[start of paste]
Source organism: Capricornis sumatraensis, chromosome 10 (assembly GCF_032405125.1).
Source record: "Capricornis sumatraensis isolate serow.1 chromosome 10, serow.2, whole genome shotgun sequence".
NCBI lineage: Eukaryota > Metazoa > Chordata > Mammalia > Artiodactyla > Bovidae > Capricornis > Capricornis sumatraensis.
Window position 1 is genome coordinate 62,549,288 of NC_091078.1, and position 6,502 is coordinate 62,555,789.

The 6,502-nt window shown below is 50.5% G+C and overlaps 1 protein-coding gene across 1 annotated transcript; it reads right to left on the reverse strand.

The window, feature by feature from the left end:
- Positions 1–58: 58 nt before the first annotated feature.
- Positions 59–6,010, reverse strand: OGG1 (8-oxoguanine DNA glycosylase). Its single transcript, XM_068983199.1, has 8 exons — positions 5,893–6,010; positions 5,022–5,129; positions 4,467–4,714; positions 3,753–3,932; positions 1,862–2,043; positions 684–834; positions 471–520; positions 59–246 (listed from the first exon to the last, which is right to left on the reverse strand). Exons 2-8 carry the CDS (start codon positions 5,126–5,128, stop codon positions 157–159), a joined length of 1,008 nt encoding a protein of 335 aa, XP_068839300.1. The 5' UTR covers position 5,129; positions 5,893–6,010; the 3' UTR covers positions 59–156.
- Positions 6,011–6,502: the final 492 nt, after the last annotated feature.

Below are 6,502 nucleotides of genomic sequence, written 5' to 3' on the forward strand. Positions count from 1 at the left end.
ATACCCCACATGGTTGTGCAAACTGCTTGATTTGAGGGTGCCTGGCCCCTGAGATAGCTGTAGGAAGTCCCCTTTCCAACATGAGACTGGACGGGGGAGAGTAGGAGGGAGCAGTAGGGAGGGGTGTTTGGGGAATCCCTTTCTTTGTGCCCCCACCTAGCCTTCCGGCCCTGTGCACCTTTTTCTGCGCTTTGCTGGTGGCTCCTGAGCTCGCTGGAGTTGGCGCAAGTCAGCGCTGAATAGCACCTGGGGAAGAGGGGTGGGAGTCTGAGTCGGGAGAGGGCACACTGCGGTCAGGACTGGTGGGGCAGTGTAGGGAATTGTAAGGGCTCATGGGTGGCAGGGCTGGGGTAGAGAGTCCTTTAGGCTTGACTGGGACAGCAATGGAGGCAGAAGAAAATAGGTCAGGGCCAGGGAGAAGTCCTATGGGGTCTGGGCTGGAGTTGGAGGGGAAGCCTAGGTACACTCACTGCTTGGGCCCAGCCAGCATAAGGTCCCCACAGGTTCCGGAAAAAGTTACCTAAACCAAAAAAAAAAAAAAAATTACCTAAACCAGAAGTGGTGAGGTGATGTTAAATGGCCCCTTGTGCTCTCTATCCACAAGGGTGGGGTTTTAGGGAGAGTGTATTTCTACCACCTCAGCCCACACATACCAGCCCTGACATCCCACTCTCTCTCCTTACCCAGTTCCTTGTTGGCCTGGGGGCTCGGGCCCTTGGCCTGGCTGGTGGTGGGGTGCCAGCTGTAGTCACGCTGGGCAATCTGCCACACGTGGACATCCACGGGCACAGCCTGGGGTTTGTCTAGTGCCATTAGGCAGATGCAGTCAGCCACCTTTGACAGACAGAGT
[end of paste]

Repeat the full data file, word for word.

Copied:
Source organism: Capricornis sumatraensis, chromosome 10 (assembly GCF_032405125.1).
Source record: "Capricornis sumatraensis isolate serow.1 chromosome 10, serow.2, whole genome shotgun sequence".
NCBI lineage: Eukaryota > Metazoa > Chordata > Mammalia > Artiodactyla > Bovidae > Capricornis > Capricornis sumatraensis.
Window position 1 is genome coordinate 62,549,288 of NC_091078.1, and position 6,502 is coordinate 62,555,789.

The 6,502-nt window shown below is 50.5% G+C and overlaps 1 protein-coding gene across 1 annotated transcript; it reads right to left on the reverse strand.

The window, feature by feature from the left end:
- Positions 1–58: 58 nt before the first annotated feature.
- Positions 59–6,010, reverse strand: OGG1 (8-oxoguanine DNA glycosylase). Its single transcript, XM_068983199.1, has 8 exons — positions 5,893–6,010; positions 5,022–5,129; positions 4,467–4,714; positions 3,753–3,932; positions 1,862–2,043; positions 684–834; positions 471–520; positions 59–246 (listed from the first exon to the last, which is right to left on the reverse strand). Exons 2-8 carry the CDS (start codon positions 5,126–5,128, stop codon positions 157–159), a joined length of 1,008 nt encoding a protein of 335 aa, XP_068839300.1. The 5' UTR covers position 5,129; positions 5,893–6,010; the 3' UTR covers positions 59–156.
- Positions 6,011–6,502: the final 492 nt, after the last annotated feature.

Below are 6,502 nucleotides of genomic sequence, written 5' to 3' on the forward strand. Positions count from 1 at the left end.
ATACCCCACATGGTTGTGCAAACTGCTTGATTTGAGGGTGCCTGGCCCCTGAGATAGCTGTAGGAAGTCCCCTTTCCAACATGAGACTGGACGGGGGAGAGTAGGAGGGAGCAGTAGGGAGGGGTGTTTGGGGAATCCCTTTCTTTGTGCCCCCACCTAGCCTTCCGGCCCTGTGCACCTTTTTCTGCGCTTTGCTGGTGGCTCCTGAGCTCGCTGGAGTTGGCGCAAGTCAGCGCTGAATAGCACCTGGGGAAGAGGGGTGGGAGTCTGAGTCGGGAGAGGGCACACTGCGGTCAGGACTGGTGGGGCAGTGTAGGGAATTGTAAGGGCTCATGGGTGGCAGGGCTGGGGTAGAGAGTCCTTTAGGCTTGACTGGGACAGCAATGGAGGCAGAAGAAAATAGGTCAGGGCCAGGGAGAAGTCCTATGGGGTCTGGGCTGGAGTTGGAGGGGAAGCCTAGGTACACTCACTGCTTGGGCCCAGCCAGCATAAGGTCCCCACAGGTTCCGGAAAAAGTTACCTAAACCAAAAAAAAAAAAAAAATTACCTAAACCAGAAGTGGTGAGGTGATGTTAAATGGCCCCTTGTGCTCTCTATCCACAAGGGTGGGGTTTTAGGGAGAGTGTATTTCTACCACCTCAGCCCACACATACCAGCCCTGACATCCCACTCTCTCTCCTTACCCAGTTCCTTGTTGGCCTGGGGGCTCGGGCCCTTGGCCTGGCTGGTGGTGGGGTGCCAGCTGTAGTCACGCTGGGCAATCTGCCACACGTGGACATCCACGGGCACAGCCTGGGGTTTGTCTAGTGCCATTAGGCAGATGCAGTCAGCCACCTTTGACAGACAGAGT